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Experimental AIDS Vaccine Gives Different Results Among Racial Groups - 2003-02-24

An AIDS vaccine tested for three years in North America, Europe, and Australia has proven disappointing, but not worthless.

The California drug company VaxGen says its AIDS vaccine did not show a statistically significant reduction in HIV infection in a group of 5,000 volunteers.

"Certainly we were disappointed that the vaccine did not induce a reduction in infections in all populations," says the firm's Chief Executive, Dr. Lance Gordon.

But when the test results are broken down by subgroup, the differences are dramatic.

Whites and Hispanics, the majority of the study population, did not benefit. But research scientist Michael Para says for Blacks, Asians, or other minorities who were vaccinated the infection rate was significantly lower.

"The "Black, Asian, and others" subgroup showed clear evidence of vaccine efficacy, with an efficacy of 66.8 percent," said Michael Para. "When the smaller group of just black volunteers was considered, we see a vaccine efficacy of 78.3 percent. Both of these [results] are highly significant."

The drug company says it does not know yet if racial differences or differences in the virus caused the broad variation in infection rate. It will continue to refine the data with a more thorough analysis and by continuing to collect results from study participants.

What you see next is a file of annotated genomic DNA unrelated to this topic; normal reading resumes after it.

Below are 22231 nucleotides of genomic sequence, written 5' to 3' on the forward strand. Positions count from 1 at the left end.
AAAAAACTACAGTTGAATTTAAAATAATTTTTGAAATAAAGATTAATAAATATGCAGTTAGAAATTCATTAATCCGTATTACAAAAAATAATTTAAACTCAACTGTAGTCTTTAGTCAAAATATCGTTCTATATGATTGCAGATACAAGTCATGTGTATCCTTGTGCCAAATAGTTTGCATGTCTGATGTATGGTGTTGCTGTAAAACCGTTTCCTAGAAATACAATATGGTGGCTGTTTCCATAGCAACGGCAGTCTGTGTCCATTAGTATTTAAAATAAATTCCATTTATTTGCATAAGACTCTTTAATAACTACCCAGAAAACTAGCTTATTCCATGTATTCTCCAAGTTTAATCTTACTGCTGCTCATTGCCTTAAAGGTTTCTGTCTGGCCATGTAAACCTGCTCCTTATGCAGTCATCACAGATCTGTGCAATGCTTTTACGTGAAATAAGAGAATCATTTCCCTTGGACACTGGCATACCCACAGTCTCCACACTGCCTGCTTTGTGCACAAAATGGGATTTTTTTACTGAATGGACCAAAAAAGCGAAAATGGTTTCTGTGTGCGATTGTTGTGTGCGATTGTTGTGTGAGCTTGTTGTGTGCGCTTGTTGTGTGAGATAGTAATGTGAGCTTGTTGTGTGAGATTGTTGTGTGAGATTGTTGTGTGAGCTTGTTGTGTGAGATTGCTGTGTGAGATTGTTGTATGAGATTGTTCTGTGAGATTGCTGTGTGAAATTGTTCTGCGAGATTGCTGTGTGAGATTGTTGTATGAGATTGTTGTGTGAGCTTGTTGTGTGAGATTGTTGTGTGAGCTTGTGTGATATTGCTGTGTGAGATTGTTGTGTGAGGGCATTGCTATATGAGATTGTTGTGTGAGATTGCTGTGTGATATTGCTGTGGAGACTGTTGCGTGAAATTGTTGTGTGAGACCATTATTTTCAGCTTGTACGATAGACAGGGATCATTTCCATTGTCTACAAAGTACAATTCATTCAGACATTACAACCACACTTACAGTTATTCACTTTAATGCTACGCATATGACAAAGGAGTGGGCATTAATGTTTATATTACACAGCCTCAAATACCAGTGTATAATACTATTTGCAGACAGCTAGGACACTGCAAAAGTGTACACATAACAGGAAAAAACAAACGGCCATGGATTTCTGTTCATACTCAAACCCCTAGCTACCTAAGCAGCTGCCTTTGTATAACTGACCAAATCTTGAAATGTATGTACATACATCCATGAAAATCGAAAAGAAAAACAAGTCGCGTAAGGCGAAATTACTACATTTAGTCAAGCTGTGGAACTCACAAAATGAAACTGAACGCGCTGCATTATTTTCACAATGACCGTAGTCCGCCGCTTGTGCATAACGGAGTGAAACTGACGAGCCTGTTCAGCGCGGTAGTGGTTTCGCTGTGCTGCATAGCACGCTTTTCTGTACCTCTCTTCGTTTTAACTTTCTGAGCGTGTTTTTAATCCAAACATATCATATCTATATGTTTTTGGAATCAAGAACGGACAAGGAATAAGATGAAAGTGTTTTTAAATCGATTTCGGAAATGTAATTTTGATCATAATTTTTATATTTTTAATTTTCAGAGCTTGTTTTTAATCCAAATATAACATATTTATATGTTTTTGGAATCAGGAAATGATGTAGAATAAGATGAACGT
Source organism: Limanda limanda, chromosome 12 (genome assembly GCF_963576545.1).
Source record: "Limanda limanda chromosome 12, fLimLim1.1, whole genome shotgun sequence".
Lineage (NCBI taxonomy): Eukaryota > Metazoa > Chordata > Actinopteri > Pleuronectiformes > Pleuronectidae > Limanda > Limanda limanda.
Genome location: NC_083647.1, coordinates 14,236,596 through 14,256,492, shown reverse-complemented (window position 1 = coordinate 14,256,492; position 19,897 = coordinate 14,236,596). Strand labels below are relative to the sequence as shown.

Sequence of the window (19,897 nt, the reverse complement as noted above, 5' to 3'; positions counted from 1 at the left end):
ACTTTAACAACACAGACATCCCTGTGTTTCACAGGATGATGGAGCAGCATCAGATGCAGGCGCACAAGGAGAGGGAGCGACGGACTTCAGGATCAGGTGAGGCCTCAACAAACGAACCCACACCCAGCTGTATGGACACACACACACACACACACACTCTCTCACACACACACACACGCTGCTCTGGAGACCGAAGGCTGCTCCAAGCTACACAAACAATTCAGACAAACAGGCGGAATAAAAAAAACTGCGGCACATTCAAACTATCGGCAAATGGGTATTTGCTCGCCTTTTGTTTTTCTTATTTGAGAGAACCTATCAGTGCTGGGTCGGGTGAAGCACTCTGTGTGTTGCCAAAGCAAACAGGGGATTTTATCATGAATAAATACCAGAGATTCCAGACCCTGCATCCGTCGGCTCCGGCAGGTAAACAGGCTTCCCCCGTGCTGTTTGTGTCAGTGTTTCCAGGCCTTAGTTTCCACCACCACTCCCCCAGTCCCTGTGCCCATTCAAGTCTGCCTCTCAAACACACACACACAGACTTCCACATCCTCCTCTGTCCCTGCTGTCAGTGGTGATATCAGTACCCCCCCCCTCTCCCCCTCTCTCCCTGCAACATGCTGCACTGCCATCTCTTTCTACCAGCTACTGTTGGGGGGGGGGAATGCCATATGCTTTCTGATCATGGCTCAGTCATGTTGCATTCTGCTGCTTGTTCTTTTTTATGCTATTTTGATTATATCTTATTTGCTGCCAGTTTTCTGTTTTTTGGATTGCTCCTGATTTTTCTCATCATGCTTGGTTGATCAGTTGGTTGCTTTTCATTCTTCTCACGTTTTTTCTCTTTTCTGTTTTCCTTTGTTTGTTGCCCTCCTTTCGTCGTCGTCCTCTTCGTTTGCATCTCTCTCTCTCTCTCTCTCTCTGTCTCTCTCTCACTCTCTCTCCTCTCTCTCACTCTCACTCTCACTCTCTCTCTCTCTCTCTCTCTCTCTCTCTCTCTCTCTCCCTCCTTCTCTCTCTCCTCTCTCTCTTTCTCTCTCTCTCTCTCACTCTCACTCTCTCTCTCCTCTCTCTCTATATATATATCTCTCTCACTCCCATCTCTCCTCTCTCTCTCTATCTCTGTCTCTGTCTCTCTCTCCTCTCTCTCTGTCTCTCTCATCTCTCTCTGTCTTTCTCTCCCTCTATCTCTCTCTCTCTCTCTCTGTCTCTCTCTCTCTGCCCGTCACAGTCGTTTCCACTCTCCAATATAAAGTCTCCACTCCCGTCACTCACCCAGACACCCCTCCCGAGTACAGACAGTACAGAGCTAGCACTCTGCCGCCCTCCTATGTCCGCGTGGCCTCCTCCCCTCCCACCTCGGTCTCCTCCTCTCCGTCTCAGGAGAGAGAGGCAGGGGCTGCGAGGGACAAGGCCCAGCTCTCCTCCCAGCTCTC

VaxGen says it could conduct further study of the groups in which it proved effective,in order to market the vaccine.

Global health officials find hope in the results, although the vaccine did not help most of those who received it. World Health Organization HIV Vaccine Coordinator Jose Esparza calls the study promising.

"African-Americans and Africans may now have a glimpse of hope, but it should also be a stimulus for other companies working on HIV vaccines to go ahead, because at least now we have some initial demonstration that protection in humans through vaccines is possible," he explained.

The vaccine tested in North America, Europe, and Australia would not necessarily work in Africa or other parts of the world, since each region has its own HIV strain. Eleven HIV subtypes have been identified.

The World Health Organization says one of the major challenges is to develop a vaccine effective against all the major strains.

VaxGen is conducting a second vaccine trial in Thailand for the subtypes prevalent in Southeast Asia, and expects to report results later this year. It is also at an early stage of developing a vaccine for the HIV strains common in sub-Saharan Africa, China, and India, which account for half of the world's infections.